I’ve been dipping in and out of the Fresh From the Oven group for a while now, and am thrilled to be hosting the October challenge. Here’s the recipe I’ve suggested. Why not have a go too?
I’ve got fabulous memories of making these during a school cookery lesson aged about 13, which, incidentally, is the age of my eldest daughter now. It was the first time I’d made a yeasted recipe on my own, and I had an amazing sense of achievement having finished them. It wasn’t as if I didn’t cook at home – I was always in the kitchen helping my mum or my nan, but it was the satisfaction of having made a family favourite, all by myself, that I still remember today.
When I was thinking about which recipe I would use I looked at my old school cookery lesson recipe and Liz Herbert’s excellent book Bread, which is published by Simon & Schuster for the Women’s Institute (of which I am a proud member). The following recipe is a combination of the two. I hope you have as much fun making them as I did.
PS The final addition of the icing was a request from the children!
225g (8oz) strong white bread flour
25g (1oz) caster sugar
¼ tsp salt
25g (1oz) softened butter – this is for the dough
1 ½ tsp fast action dried yeast
1 medium egg, beaten
90ml (3 fl oz) warm semi-skimmed milk
25g (1 oz) butter really softened, but not melted – this is for the filling
65g (2 ½oz) light muscovado sugar
115g (4oz) dried fruit
Combine the flour, sugar, salt and yeast into a mixing bowl (I used my KitchenAid as usual). Make a well in the centre and add the softened butter, egg and milk. Mix to make a soft dough.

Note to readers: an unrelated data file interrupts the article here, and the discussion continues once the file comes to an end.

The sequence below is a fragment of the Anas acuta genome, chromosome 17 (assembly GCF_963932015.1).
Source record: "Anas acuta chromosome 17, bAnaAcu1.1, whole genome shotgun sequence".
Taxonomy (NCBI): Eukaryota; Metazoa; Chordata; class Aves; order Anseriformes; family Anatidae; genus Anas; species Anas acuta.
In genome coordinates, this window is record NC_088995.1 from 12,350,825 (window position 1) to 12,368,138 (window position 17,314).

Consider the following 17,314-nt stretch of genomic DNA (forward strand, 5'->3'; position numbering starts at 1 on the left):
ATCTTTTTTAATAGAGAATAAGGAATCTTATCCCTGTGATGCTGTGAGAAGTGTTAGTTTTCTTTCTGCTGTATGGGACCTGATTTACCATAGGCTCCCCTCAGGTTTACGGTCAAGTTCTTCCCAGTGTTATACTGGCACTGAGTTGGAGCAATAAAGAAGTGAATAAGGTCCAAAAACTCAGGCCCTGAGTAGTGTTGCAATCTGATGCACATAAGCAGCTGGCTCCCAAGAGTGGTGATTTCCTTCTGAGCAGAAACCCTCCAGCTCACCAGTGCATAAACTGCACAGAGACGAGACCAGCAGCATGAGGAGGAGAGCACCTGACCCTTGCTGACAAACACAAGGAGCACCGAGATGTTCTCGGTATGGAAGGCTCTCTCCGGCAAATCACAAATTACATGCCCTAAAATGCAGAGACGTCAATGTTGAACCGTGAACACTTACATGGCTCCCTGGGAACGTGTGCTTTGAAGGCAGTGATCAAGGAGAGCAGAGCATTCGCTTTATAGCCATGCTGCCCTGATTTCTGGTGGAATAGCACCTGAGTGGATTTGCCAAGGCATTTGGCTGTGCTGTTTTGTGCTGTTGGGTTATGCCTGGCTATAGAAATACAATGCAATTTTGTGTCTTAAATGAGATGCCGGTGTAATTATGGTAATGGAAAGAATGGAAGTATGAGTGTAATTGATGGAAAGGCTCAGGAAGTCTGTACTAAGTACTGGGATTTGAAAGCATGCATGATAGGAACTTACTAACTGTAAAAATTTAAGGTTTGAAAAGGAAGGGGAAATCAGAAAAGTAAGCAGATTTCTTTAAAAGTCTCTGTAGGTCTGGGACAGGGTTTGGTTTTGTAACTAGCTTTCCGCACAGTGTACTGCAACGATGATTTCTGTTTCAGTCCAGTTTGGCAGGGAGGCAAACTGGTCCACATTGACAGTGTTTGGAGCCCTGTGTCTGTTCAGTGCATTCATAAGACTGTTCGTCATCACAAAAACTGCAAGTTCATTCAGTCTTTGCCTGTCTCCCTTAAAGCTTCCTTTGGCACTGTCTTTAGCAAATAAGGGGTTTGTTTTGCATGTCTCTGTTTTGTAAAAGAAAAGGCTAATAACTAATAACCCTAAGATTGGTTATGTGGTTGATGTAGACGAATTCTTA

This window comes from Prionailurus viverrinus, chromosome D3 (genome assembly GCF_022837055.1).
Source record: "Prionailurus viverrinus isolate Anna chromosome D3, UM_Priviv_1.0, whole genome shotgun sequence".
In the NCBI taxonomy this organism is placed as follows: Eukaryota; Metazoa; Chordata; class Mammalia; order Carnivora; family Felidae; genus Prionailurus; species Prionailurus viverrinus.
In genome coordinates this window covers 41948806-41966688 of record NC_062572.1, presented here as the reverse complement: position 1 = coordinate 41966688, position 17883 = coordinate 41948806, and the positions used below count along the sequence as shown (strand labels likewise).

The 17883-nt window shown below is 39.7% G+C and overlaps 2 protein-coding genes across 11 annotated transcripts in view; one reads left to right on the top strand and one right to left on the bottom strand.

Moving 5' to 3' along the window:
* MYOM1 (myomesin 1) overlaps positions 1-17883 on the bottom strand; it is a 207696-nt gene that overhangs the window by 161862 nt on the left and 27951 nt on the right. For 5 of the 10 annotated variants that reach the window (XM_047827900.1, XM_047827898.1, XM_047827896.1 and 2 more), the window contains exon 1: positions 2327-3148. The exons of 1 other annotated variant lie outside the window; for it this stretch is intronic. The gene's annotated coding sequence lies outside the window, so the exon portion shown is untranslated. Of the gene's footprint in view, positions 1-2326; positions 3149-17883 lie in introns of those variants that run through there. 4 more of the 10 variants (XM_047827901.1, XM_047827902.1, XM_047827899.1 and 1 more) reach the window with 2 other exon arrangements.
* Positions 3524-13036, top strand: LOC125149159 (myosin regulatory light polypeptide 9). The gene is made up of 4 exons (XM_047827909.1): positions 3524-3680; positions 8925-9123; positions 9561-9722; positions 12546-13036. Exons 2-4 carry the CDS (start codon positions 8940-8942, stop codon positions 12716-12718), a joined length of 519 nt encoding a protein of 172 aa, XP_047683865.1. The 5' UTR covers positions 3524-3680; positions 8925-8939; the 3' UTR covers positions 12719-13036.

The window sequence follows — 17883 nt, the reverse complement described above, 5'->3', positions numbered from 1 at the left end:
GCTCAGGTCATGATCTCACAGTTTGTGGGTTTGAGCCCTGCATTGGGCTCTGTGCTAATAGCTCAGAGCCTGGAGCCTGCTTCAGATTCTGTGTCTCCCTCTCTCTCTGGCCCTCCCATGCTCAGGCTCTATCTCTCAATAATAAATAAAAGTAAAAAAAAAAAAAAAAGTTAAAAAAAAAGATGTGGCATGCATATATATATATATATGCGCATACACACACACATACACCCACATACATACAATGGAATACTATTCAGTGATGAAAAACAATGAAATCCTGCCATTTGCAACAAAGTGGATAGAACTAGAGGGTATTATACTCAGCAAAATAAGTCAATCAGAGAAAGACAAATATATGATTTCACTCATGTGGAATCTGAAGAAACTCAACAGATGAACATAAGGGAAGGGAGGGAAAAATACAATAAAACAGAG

Knead until smooth. It’s at this point I remember how much I love my KitchenAid, and make myself a coffee.
Cover and prove until doubled in size. I find that if I’m in a hurry the airing cupboard can do this in around half an hour, and I’ve had no adverse side effects from quick proving so far.
Generously butter and line a 7″ square tin. Make sure it’s not a loose bottomed one, or you’ll get problems later on and loose your filling.
Flour your work surface, and roll out the dough, (no need to knock it back) to a rectangle measuring about 12 x 9 inches. If you get the edges as square as you can it will help to make your buns look even, but I quite like the squiffy homemade look. Well, that’s my excuse and I’m damn well sticking to it!
Spread the softened butter as evenly as you can over the dough. Sprinkle the sugar and the dried fruit on top, and gently press it into the butter.
Now, roll up the dough along the long edge, as though you were making a Swiss Roll (and don’t tell me you haven’t!) Seal the edge. I find that smoothing it down with the flat side of a paring knife can help here, but don’t get too ocd over this bit.
Turn the roll over so that the seal is underneath and divide the roll into 9 equal buns.
Place the buns, cut side down, into the buttered and lined tin, and leave to prove until the dough has doubled in size, and they have all joined together into one big Chelsea Bun muddle.
I baked mine in a 180° oven, for about 15 minutes, but I’ve got a particularly hot and fast cooking oven. You know your oven better than I do, and I suspect most of you will need to set the oven slightly higher, and /or cook for a little longer. Some recipes suggest covering the buns with parchment or foil, but the fan is so strong in my oven this has never worked for me.
Once cooked, cool on a wire rack, and eat them as soon as you dare. Or, of course, if you’re my kids, cover them in icing first.